I’ve recently been curating a few collections which has taken me across images from multiple years of work. Some of the images have recently been published, others have not. As I came across images I’d forgotten about, I decided they deserved a repost and some extra air time.

Here’s a photo I took a few weeks ago while I was out and about on Otago Peninsula. One of the many carved posts that sit at the entrance to Ōtākou Marae.

#lovindunners #fromasmallcity

Otago Peninsula Roads

Peninsula RoadBuy or view the Ōtepoti | Dunedin gallery

I’ve recently been curating a few collections which has taken me across images from multiple years of work. Some of the images have recently been published, others have not. As I came across images I’d forgotten about, I decided they deserved a repost and some extra air time. 

What sums up driving in New Zealand more than the good old yellow and black winding road sign. It’s such the kiwi way, to link one narrow and winding road to another narrow and winding road with a steep, narrow and winding road.

#lovindunners #fromasmallcity

Mount Cargill

Mount CargillBuy or view the Ōtepoti | Dunedin gallery

I’ve recently been curating a few collections which has taken me across images from multiple years of work. Some of the images have recently been published, others have not. As I came across images I’d forgotten about, I decided they deserved a repost and some extra air time.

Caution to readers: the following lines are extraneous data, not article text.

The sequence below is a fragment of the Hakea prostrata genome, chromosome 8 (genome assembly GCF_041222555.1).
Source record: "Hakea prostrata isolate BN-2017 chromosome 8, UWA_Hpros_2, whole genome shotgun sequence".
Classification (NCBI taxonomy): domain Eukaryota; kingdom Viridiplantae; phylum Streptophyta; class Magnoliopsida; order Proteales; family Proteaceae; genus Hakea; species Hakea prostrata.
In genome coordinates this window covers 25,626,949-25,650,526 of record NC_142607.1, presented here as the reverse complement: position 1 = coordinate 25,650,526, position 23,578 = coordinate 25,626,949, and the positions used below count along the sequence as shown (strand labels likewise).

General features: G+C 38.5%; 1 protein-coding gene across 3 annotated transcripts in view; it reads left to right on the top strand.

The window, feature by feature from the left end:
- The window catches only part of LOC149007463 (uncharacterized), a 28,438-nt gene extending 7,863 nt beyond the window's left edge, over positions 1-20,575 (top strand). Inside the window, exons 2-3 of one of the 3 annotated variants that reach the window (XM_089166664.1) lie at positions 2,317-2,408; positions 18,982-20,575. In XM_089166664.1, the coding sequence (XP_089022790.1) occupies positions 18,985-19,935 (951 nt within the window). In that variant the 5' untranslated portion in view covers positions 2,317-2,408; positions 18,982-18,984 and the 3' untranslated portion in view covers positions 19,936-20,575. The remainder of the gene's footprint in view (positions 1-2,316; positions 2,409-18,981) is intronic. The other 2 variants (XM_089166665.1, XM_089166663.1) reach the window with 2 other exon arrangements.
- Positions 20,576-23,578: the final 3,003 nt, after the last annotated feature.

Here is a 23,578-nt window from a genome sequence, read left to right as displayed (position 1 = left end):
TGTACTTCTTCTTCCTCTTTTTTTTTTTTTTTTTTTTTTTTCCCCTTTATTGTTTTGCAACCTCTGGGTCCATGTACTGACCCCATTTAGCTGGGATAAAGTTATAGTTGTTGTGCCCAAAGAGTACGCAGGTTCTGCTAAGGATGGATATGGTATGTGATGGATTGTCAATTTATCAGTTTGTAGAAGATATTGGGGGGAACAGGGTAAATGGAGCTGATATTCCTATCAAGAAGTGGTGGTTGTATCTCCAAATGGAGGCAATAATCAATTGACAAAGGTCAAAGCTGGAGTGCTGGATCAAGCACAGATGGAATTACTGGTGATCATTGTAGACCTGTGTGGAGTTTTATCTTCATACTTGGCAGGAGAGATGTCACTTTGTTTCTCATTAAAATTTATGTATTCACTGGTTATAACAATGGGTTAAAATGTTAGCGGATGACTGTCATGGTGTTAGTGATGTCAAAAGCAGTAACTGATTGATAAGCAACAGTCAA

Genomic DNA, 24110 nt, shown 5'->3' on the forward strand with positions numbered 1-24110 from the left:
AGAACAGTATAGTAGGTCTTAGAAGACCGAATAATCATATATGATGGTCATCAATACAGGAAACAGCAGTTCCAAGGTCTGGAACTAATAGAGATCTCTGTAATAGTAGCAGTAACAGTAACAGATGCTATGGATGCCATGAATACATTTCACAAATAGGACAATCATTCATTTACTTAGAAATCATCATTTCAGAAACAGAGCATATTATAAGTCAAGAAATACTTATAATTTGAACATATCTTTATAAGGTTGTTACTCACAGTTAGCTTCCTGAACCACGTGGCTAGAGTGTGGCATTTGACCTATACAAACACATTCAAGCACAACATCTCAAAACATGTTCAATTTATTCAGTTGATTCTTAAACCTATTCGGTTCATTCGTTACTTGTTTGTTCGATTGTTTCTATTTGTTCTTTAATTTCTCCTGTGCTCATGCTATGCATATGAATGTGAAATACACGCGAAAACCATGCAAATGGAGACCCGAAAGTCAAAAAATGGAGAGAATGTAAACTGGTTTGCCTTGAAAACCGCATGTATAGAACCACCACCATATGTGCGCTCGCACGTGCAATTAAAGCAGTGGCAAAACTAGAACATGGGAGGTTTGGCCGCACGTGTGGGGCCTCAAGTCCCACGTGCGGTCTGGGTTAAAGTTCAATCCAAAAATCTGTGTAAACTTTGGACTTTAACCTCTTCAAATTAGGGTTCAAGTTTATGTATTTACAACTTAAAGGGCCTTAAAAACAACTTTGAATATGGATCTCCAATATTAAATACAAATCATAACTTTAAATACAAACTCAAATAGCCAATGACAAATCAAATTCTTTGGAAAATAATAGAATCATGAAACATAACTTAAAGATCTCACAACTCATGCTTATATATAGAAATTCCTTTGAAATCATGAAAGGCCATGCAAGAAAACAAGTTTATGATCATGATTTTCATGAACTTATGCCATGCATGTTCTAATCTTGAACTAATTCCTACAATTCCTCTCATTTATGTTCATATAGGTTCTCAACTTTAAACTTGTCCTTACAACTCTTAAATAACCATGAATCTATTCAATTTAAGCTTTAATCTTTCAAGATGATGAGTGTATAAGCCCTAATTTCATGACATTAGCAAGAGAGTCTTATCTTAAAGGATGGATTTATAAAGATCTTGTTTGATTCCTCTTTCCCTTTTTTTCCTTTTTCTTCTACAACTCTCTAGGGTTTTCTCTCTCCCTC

The wonderful view from Mount Cargill across to the Otago Peninsula.

#lovindunners#fromasmallcity

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Walking the Karetai Track

Southern CoastlineBuy or view the Ōtepoti | Dunedin gallery

Here’s a photo I took while walking the Karetai track on the Otago Peninsula. The clouds had just started rolling up the coast covering Blackhead and St Clair. Within an hour, half the city was below low cloud. It’s one of the joys of living on the coast, you get to see the changes in weather patterns.

Also, yesterday you might have noticed some changes happening with the layout here at … from a Small City, that’s because I was making preparations for a few changes in the coming weeks. Stay tuned!

#lovindunners#fromasmallcity

Summer In Dunedin

Summer In Dunedin Buy or view the Ōtepoti | Dunedin gallery